Interesting article I read by Ross Clark today in the UK press about Germany struggling to find a way to meet targets. Here's the concluding paragraphs:
"For years, Germany pursued a policy of relying on cheap Russian gas while hoping that some solution to the problem of intermittent renewables would magically appear. This is a policy which it continued even as Putin lined up his tanks on Ukraine’s borders – three nuclear power stations were closed prematurely on New Year’s Eve 2021.
Now, the costs are becoming clearer. Wind and solar are not going to deliver sufficient energy that is cheap and reliable enough to replace all fossil fuels – at least not without some as-yet unclear technology to allow the affordable storage of vast quantities of energy. The inevitable result of trying to plough on with net zero will be yet more sections of German industry disappearing off to South Asia, which is unencumbered by legally-binding targets.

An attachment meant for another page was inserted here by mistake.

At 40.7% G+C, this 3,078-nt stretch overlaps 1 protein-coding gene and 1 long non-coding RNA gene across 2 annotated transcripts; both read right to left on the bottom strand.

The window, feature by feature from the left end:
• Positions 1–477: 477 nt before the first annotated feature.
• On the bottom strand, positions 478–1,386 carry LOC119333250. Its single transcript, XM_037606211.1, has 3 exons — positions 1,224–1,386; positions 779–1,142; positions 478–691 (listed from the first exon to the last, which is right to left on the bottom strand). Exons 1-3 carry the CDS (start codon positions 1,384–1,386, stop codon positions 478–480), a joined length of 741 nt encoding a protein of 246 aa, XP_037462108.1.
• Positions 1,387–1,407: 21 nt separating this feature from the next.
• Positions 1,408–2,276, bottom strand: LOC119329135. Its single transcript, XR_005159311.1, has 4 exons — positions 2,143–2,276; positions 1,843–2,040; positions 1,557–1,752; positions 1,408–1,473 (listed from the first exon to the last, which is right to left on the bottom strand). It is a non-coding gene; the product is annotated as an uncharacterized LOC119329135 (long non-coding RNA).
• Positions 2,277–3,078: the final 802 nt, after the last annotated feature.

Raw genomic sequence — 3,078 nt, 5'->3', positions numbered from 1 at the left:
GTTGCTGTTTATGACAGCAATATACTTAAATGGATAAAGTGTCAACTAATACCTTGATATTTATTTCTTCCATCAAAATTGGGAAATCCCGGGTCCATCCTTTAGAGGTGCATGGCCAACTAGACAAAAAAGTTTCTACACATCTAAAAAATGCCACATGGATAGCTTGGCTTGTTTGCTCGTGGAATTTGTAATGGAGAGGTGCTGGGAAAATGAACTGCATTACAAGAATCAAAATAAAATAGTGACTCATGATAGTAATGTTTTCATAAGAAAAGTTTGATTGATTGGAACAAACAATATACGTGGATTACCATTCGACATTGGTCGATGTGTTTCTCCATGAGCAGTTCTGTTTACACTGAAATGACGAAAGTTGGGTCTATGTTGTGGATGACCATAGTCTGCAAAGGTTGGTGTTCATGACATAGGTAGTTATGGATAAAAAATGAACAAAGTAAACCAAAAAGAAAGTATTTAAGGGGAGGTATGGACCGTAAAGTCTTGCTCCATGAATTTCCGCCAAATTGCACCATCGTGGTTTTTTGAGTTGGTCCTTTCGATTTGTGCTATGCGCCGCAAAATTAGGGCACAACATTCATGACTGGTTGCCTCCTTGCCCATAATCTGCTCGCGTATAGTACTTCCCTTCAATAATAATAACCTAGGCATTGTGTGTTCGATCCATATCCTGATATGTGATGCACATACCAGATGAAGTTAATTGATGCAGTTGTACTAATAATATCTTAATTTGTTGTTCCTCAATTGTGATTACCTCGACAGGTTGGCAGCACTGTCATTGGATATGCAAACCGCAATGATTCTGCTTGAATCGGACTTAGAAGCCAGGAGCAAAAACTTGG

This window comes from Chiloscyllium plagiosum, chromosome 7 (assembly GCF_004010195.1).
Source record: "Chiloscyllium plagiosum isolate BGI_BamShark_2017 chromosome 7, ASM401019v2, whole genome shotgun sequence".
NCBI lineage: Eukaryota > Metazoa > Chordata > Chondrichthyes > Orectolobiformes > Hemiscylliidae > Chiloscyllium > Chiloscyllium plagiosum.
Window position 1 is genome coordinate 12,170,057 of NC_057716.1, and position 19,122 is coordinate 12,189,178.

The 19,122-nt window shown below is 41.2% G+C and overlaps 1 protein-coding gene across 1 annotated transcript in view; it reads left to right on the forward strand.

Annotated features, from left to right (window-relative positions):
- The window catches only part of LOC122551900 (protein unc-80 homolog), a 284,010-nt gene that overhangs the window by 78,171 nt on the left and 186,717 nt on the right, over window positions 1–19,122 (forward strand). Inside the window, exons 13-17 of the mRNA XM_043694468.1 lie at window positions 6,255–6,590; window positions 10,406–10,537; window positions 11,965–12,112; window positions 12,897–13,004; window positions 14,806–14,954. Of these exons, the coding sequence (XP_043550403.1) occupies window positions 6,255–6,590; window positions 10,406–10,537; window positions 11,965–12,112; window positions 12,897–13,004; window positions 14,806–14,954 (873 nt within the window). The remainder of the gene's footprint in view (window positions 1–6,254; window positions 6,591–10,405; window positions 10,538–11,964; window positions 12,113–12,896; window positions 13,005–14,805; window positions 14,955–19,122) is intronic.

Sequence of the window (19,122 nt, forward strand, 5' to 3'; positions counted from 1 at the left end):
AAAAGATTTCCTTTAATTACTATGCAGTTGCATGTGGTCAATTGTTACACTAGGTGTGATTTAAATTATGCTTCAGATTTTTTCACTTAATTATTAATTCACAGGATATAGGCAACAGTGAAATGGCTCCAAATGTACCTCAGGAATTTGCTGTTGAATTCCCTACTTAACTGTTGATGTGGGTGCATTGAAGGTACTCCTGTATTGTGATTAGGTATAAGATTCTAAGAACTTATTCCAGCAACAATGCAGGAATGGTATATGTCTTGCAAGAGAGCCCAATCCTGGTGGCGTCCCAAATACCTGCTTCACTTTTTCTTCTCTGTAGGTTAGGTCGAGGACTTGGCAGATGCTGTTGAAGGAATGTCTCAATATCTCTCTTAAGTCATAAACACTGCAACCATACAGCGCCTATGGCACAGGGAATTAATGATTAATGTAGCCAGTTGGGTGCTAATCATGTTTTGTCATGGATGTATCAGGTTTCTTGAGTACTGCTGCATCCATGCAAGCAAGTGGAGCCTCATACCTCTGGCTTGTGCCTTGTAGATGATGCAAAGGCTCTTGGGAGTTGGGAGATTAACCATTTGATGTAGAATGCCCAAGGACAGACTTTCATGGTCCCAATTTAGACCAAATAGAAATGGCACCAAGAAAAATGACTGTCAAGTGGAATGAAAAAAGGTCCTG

The question is, which country will become the first to rat on its net zero target, to find some of putting it off, watering it down – or changing the definition of what counts? There must be a lot of money on it being Germany, although it may still take a few years before any government feels brave enough to admit the inevitable."
The South Asia reference is to BASF which announced last year that it would build a new $20 billion plant in China because energy in Germany was too expensive.